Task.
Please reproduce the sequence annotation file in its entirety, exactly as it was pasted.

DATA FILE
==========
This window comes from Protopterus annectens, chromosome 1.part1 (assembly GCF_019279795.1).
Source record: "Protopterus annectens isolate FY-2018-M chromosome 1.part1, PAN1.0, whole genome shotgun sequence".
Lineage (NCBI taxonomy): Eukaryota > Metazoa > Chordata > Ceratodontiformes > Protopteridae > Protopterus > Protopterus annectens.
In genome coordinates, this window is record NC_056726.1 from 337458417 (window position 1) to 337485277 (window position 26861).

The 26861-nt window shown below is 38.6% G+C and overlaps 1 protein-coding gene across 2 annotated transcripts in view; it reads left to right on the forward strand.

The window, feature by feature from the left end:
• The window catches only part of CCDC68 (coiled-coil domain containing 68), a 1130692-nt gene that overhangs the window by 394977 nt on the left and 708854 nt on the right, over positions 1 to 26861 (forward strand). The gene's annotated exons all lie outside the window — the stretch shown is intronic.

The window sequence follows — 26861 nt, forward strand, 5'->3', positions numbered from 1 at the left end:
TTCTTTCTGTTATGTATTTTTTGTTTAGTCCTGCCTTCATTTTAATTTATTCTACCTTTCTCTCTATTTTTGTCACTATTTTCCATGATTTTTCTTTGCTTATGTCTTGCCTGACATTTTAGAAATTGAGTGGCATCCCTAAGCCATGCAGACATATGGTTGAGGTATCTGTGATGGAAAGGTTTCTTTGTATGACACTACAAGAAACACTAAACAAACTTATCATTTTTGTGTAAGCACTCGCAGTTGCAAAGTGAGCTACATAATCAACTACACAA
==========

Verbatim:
This window comes from Protopterus annectens, chromosome 1.part1 (assembly GCF_019279795.1).
Source record: "Protopterus annectens isolate FY-2018-M chromosome 1.part1, PAN1.0, whole genome shotgun sequence".
Lineage (NCBI taxonomy): Eukaryota > Metazoa > Chordata > Ceratodontiformes > Protopteridae > Protopterus > Protopterus annectens.
In genome coordinates, this window is record NC_056726.1 from 337458417 (window position 1) to 337485277 (window position 26861).

The 26861-nt window shown below is 38.6% G+C and overlaps 1 protein-coding gene across 2 annotated transcripts in view; it reads left to right on the forward strand.

The window, feature by feature from the left end:
• The window catches only part of CCDC68 (coiled-coil domain containing 68), a 1130692-nt gene that overhangs the window by 394977 nt on the left and 708854 nt on the right, over positions 1 to 26861 (forward strand). The gene's annotated exons all lie outside the window — the stretch shown is intronic.

The window sequence follows — 26861 nt, forward strand, 5'->3', positions numbered from 1 at the left end:
TTCTTTCTGTTATGTATTTTTTGTTTAGTCCTGCCTTCATTTTAATTTATTCTACCTTTCTCTCTATTTTTGTCACTATTTTCCATGATTTTTCTTTGCTTATGTCTTGCCTGACATTTTAGAAATTGAGTGGCATCCCTAAGCCATGCAGACATATGGTTGAGGTATCTGTGATGGAAAGGTTTCTTTGTATGACACTACAAGAAACACTAAACAAACTTATCATTTTTGTGTAAGCACTCGCAGTTGCAAAGTGAGCTACATAATCAACTACACAA